Artificial intelligence techniques are already being used by the intelligence community to analyse large numbers of articles, blogs and websites in order to assess moods and trends. The next step will be for these kinds of approaches to be rolled out with increasing frequency in the consumer sector (which is already the case to an extent in terms of online product recommendations and behavioural advertising) to generate valuable data for suppliers of commercial products and services. This will increasingly be about second guessing what options particular users want and providing them automatically. As users become increasingly at home with such services their behaviour and approach to using information and technology will be accordingly altered.

Some advanced that this will be a positive time saving development – and has significant implications in relation to new approaches to education. Is it relevant to teach children to memorise key facts or statistics that they can easily find out through a search engine? In a context where information is progressively easier to identify and acquire, education approaches should focus more on how to authenticate and exploit this information rather than committing it to memory.

There is a distinction between finding the information you need and finding the information that commercial entities have persuaded you that you need in order to maintain their revenue streams. While the use of automated filtering and personal tailoring of information and services is valuable in helping us navigate the vast and expanding universe of available content and services – the importance of choice should not be ignored. Choice is a central concept within economics, and where the availability of choice is constrained or reduced then arguably freedom is constrained or reduced as well. These restrictions may serve to undermine opportunities for spontaneous or creative discovery of ideas and concepts which exists outside our day to day terms of reference (serendipitous discovery). It was advanced that citizens need to be educated and provided with tools which effectively constitute sharp needles they can use to puncture their filter bubbles.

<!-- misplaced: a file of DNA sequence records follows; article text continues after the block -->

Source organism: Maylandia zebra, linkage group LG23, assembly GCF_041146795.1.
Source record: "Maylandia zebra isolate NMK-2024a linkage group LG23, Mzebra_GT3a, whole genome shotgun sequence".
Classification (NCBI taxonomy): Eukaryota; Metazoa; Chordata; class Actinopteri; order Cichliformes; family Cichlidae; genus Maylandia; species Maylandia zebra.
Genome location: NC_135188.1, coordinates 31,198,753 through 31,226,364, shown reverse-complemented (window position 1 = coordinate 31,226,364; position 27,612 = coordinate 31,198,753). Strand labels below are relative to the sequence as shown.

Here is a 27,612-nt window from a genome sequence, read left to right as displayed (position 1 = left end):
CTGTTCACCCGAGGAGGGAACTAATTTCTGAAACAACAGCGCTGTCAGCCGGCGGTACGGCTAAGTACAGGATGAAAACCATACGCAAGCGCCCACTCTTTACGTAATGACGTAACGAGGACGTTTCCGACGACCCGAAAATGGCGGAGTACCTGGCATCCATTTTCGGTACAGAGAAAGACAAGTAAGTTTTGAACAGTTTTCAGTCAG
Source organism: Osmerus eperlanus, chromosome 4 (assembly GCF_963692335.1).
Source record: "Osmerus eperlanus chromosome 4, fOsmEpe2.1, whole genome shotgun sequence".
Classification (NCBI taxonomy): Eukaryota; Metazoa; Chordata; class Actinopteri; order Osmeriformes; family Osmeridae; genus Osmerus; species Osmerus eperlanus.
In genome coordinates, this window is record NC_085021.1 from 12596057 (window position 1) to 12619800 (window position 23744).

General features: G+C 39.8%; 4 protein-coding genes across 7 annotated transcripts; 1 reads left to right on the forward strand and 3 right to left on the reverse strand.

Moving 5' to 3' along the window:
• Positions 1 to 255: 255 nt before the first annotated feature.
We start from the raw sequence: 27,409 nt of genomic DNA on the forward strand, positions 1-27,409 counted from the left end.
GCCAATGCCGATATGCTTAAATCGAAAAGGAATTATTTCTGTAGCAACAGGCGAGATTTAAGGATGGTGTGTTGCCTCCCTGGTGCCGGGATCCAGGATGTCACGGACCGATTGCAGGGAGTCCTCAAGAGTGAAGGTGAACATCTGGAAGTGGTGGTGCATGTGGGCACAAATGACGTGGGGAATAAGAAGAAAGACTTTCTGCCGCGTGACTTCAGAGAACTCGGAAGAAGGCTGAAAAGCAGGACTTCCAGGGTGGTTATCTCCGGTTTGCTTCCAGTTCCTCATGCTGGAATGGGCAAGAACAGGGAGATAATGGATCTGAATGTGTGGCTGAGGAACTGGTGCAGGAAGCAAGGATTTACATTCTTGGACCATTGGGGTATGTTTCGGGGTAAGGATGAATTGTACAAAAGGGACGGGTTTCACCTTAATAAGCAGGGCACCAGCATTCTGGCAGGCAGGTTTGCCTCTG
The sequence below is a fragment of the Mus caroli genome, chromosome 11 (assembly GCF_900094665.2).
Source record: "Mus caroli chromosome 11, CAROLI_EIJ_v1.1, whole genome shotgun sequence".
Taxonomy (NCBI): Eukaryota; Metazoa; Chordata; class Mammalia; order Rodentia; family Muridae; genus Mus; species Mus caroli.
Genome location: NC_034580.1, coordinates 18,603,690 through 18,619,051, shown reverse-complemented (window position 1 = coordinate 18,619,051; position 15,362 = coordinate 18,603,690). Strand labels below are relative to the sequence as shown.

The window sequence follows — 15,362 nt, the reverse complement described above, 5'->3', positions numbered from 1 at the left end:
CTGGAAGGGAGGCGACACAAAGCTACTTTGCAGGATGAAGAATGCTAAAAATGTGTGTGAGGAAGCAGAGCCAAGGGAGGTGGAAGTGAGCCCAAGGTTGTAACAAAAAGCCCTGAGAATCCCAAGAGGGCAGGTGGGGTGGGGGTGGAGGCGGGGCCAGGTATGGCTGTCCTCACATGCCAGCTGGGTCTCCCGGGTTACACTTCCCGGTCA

The concept of the online filter bubble was substantially derived from the work of American legal scholar Cass Sunstein. Sunstein argued that individuals with certain political and ideological leanings tended to consume media and information which confirms their preconceived beliefs and inclinations (Democrats watching CNN and Republicans watching Fox News). For example it could be argued that if reading your daily Twitter feed (news feeds from Twitter users you are following) doesn’t regularly make you irate or upset then you are probably not following a sufficiently diverse cross-section of society.